One of our PhD candidates, Eloise Stephenson, recently attended the 12th Mosquito Control Association of Australia & Arbovirus Research in Australia Symposium at the Gold Coast. The theme of this symposium was “Managing challenges and threats with new technology and research”.
Highlights of the conference included new and interesting technologies such as;
The ability to test for mosquito DNA in water samples up to a month after a mosquito has been in the water (Jonathon Darbo, QIMR Berghofer),
The efficacy of using sugar-based surveillance for arbovirus detection instead of sentinel chickens (Jay Nicholson, Department of Health WA),
And new protocols to characterise pooled mosquito samples using next-generation sequencing (Jana Batovska, AgriBioscience).
More general fun facts included;
Learning about the unusual group of mosquitoes belonging to the genus Malaya that feed on ant vomit (Cameron Webb, University of Sydney),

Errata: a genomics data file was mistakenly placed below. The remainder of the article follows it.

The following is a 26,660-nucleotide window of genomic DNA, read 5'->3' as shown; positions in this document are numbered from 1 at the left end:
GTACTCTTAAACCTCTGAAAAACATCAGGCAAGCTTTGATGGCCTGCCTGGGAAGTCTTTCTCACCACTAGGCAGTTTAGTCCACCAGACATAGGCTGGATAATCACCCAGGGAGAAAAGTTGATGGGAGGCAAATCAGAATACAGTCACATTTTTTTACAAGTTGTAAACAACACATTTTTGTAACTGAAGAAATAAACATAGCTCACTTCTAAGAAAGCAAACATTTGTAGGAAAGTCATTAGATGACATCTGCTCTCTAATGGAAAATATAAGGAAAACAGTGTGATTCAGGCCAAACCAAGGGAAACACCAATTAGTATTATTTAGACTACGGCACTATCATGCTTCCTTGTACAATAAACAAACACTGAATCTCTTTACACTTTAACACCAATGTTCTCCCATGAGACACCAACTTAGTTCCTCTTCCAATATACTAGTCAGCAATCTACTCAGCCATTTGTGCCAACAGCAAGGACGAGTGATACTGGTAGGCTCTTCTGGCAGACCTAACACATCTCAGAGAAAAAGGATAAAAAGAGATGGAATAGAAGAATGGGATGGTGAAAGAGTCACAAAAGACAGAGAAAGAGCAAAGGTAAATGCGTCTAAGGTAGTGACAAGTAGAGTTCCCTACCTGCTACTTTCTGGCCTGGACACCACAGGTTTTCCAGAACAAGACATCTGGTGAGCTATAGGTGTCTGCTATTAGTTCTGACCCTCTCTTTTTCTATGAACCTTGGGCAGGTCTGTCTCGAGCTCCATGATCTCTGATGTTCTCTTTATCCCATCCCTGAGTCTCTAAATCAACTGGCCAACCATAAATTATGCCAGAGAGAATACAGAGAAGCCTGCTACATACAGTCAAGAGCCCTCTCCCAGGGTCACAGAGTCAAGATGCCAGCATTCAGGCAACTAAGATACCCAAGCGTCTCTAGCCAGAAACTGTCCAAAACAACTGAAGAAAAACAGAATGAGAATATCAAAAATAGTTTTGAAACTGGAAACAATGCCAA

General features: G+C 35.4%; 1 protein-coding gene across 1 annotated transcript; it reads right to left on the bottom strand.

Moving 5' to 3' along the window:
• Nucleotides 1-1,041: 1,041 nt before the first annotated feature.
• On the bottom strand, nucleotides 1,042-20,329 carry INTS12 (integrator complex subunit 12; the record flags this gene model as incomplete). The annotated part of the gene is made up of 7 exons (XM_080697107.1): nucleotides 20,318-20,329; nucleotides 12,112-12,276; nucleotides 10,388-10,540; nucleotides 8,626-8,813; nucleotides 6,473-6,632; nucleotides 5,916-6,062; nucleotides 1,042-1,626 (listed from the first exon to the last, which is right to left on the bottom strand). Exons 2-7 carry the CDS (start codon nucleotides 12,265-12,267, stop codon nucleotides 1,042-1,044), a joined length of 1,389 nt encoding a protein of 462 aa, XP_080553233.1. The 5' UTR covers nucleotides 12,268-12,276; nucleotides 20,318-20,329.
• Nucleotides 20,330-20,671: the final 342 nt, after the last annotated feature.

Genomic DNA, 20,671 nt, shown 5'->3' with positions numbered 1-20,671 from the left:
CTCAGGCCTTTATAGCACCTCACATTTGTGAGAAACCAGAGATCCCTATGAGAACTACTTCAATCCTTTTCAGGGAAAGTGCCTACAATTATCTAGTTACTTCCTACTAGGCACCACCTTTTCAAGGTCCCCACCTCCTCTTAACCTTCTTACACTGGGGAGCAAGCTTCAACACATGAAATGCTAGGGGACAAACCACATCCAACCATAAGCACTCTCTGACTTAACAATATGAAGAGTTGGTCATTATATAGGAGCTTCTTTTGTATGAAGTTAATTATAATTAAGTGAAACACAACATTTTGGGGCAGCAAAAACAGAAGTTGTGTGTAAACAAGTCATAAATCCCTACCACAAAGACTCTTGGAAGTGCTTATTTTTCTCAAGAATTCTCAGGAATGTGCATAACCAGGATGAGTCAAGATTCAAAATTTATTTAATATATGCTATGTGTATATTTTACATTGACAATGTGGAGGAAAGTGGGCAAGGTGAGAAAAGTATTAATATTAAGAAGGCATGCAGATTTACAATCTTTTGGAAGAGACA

How to attract male mosquitoes with different sound frequencies (Brian Johnson, James Cook University),
And the lengths medical entomologist go to collect data – in one case sitting at a site for 50 minutes every hour and catching any mosquitoes that land between the hours of 6pm and 6am. If that isn’t dedication to your research than we don’t know what is! (Weng Chow, The Australian Army Malaria Institute)
Elle also presented on her PhD, which focuses on the non-human reservoirs of Ross River virus. She discussed how literature reviews, wildlife networks and collaborations are critical components of untangling the reservoir mess.
The presentation must have gone well, as we were thrilled to hear she won the Dr E. N. Marks award for the Best Student Presentation. A joint win with Jana Batovska from AgriBioscience in Victoria, and a fantastic achievement!
Overall the conference was a great success, with new insights, collaborations and resources to strengthen our research in this field.